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Red Bulls-Galaxy hype outpaces importance of glamour matchup

1. The annual fall frustration rises at MLS HQ: About this time every year, a nasty little late-summer bug starts upsetting tummies around MLS headquarters.

Football takes over across America. American football, that is. And it becomes almost impossible for MLS to elbow its way into the media scrum. So Major League Soccer becomes the proverbial last player picked for the sandlot game in light of the behemoths that are pro and college football. In some markets there's even high school football to gobble up inches in newspapers, segments on sports talk radio and precious seconds on the myriad TV highlight shows. Don't forget there's still plenty of baseball news to chew on as playoffs approach, and NBA teams are about to load into camp.

The chiefs around MLS surely see all this, but they still wince and want to know: "Why isn't anyone talking about us?" (Something they had better darn well remember the next time talk rises of alignment with the FIFA calendar, a move that would absolutely bury the start of every MLS season beneath an all-too-predictable avalanche of sports news elsewhere.)

And that, friends, is why Friday's Galaxy-Red Bulls contest is being given the MLS Cup treatment by the league office. The hype on this one coming out of New York has been absolutely unstoppable.

Lead line in the official game preview on Major League Soccer's Web site: "In what is perhaps the biggest regular-season game in years ... "

Really? Hmmm. Someone probably needs to tap the breaks a bit on the hyperbole.

Fact is, it should be fun to watch with four designated players scampering about for the sold-out contest. But just because The Man tells you it's important, that doesn't make it so. From a practical standpoint, there's really not much at stake.

Yes, the Supporters Shield remains in play for Los Angeles. So is playoff positioning. And the Red Bulls may peak over their shoulder a bit as Kansas City gains speed in Eastern Conference pursuit, but the threat just isn't severe at the moment.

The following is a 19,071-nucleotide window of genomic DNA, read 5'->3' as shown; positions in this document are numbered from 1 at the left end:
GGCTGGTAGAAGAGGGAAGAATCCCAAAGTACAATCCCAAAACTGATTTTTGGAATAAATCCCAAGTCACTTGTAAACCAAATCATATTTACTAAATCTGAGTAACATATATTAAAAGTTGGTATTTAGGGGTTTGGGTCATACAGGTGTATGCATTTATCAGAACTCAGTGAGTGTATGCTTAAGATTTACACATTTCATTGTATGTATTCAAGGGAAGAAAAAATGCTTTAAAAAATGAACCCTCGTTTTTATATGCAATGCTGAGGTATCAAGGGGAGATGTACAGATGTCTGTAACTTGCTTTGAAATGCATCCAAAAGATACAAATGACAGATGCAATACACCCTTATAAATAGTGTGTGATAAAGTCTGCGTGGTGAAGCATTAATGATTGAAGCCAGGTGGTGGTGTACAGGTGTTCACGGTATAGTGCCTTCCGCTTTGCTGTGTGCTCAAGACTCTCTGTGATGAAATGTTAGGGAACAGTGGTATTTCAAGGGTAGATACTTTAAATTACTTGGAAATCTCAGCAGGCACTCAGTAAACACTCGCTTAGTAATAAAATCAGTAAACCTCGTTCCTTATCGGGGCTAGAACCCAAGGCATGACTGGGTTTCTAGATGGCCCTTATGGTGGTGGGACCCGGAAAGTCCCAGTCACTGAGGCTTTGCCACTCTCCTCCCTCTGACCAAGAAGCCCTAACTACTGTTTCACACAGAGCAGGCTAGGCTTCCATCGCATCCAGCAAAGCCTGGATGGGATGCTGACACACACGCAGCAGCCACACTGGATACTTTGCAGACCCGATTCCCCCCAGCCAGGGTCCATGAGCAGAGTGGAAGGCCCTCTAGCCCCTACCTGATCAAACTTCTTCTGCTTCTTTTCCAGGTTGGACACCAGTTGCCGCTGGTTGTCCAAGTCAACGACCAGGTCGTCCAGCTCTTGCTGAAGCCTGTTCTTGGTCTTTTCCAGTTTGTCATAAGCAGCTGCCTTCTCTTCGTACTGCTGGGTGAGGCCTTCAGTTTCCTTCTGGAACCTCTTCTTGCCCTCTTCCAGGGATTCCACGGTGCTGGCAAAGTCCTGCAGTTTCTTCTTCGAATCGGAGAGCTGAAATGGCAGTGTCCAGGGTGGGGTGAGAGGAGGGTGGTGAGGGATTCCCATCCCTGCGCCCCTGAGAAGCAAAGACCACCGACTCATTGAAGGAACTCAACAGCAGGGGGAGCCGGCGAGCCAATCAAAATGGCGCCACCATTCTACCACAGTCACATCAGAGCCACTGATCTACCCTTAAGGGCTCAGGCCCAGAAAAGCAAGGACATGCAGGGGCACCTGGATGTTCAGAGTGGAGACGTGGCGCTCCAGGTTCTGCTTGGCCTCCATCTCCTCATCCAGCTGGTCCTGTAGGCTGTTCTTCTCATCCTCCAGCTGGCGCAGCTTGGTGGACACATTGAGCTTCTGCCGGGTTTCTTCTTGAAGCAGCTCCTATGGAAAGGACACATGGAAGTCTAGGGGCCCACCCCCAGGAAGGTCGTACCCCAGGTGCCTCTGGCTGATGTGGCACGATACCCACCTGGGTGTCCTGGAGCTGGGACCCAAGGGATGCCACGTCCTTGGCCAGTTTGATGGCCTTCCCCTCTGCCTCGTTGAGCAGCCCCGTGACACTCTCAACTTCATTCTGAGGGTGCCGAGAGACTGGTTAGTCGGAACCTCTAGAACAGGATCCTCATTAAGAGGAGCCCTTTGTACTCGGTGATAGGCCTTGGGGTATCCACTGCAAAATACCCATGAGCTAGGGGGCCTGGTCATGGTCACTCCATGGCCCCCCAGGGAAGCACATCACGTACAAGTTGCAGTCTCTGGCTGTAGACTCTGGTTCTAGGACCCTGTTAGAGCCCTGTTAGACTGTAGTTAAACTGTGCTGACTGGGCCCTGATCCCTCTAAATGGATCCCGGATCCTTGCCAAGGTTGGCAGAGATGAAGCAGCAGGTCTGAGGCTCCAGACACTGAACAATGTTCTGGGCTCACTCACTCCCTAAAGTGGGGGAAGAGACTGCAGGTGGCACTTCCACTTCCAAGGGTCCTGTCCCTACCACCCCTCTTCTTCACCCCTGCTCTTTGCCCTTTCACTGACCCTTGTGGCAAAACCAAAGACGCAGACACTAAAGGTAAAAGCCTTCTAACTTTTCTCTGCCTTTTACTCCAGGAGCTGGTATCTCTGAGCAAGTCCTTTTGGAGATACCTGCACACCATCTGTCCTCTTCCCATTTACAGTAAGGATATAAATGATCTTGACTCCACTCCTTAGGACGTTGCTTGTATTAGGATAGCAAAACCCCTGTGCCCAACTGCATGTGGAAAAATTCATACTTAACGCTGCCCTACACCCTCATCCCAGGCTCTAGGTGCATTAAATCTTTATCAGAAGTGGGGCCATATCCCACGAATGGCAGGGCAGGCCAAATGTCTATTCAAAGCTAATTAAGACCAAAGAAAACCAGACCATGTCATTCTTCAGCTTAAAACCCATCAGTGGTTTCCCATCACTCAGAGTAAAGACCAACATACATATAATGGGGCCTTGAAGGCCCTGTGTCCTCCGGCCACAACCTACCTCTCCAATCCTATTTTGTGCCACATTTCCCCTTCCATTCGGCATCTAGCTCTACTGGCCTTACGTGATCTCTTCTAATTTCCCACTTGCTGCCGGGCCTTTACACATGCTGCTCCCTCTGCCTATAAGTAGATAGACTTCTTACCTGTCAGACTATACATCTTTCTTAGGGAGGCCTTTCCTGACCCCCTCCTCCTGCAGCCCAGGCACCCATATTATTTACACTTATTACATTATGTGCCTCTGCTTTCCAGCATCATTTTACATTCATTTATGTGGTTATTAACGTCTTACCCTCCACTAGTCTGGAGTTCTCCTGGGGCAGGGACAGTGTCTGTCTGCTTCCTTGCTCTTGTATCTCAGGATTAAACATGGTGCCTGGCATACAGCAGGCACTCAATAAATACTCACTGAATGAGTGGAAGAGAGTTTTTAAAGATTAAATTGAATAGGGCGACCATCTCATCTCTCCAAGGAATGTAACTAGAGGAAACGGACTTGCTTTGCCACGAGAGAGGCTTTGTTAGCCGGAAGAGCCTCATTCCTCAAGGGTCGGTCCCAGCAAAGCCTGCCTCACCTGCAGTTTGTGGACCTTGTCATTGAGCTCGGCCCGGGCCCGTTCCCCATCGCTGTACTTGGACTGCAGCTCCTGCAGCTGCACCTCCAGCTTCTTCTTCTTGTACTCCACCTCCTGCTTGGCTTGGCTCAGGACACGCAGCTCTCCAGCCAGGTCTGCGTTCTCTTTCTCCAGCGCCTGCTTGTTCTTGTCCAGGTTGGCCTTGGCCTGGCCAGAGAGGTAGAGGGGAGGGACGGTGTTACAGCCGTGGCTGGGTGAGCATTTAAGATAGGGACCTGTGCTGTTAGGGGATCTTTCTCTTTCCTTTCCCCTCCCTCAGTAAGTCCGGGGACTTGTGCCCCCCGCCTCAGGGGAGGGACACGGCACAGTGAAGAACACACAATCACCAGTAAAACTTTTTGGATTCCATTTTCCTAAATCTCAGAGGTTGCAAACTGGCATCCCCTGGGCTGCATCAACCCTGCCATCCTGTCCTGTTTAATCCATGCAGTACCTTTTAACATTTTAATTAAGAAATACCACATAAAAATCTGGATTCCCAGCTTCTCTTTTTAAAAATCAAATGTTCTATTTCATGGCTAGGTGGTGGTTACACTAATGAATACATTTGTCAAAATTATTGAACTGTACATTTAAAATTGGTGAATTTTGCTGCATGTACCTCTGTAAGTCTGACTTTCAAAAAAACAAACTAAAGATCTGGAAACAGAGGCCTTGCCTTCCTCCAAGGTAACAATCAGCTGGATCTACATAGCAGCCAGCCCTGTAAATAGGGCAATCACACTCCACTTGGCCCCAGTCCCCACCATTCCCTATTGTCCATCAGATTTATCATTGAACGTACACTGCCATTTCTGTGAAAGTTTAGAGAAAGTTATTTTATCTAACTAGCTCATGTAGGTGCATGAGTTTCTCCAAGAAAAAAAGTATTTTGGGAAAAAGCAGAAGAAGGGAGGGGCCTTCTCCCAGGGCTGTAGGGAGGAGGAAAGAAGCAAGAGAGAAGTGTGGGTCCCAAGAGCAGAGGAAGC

If you pull the four available designated players off the field (David Beckham, Landon Donovan, Juan Pablo Angel and Rafa Marquez -- minus the injured Thierry Henry), we're left with a match that has no more hardware implications than three other MLS contests in Round 26.

So what is likely to happen Friday at the Home Depot Center? Before you make your pick, consider that Bruce Arena's team will be without both starting center backs. (Gregg Berhalter returned to practice this week, having finally beaten the stomach bug that kept him out for weeks, and Omar Gonzalez is serving a suspension.) As a result, starting center backs Leonardo and Yohance Marshall (a pair with a combined 10 career MLS starts) will have to deal with Angel and a right winger in the form of his life, Dane Richards.

And don't expect Red Bulls coach Hans Backe to forget that Beckham, still not moving well, can't help much on defense. The former England captain figures to get about 45 minutes in his third MLS appearance this year (although Arena hasn't ruled out a start). Teams will start making Beckham prove he can put in the midfield work -- and it will probably start Friday.

2. Two MLS sides well-positioned in Champions League: Recent history has taught us that MLS is doing well to get half its entries past CONCACAF Champions League group stage.

Sure enough, unless something silly happens over the final two rounds of group play (which ends Oct. 21), two MLS sides will go through and two others ... well, they'll have to get 'em next year.

Columbus and Real Salt Lake are all but assured berths. Toronto is still alive and does have two home matches remaining, but there's lot's of work ahead to chase down Cruz Azul and Mexican soccer's Man of the Moment, Javier Orozco. Seattle (four matches, four losses) has been officially eliminated.

For MLS, this is actually a little better than a year ago when just one of three sides escaped group play. A year before that, one of two advanced.

Remember, one MLS side was eliminated from this year's tournament before the 16-team group phase; Los Angeles suffered that ugly loss at home and couldn't make up the deficit in the return leg at the Puerto Rico Islanders.

Expect all this to become additional evidence for the proponents of MLS roster expansion. An increase to 30-man rosters seems to be in the works, although that still needs owner approval. Hard to argue the point, too.

MLS teams are obviously stretched. The talent quotient falls off rather severely past the first 12-14 roster spots. The drop isn't as precipitous on the Mexican sides. Teams from south of the border are forced to reach into their benches, too, to accommodate busy fall campaigns. It just doesn't hammer the Mexican clubs like it does the teams from MLS.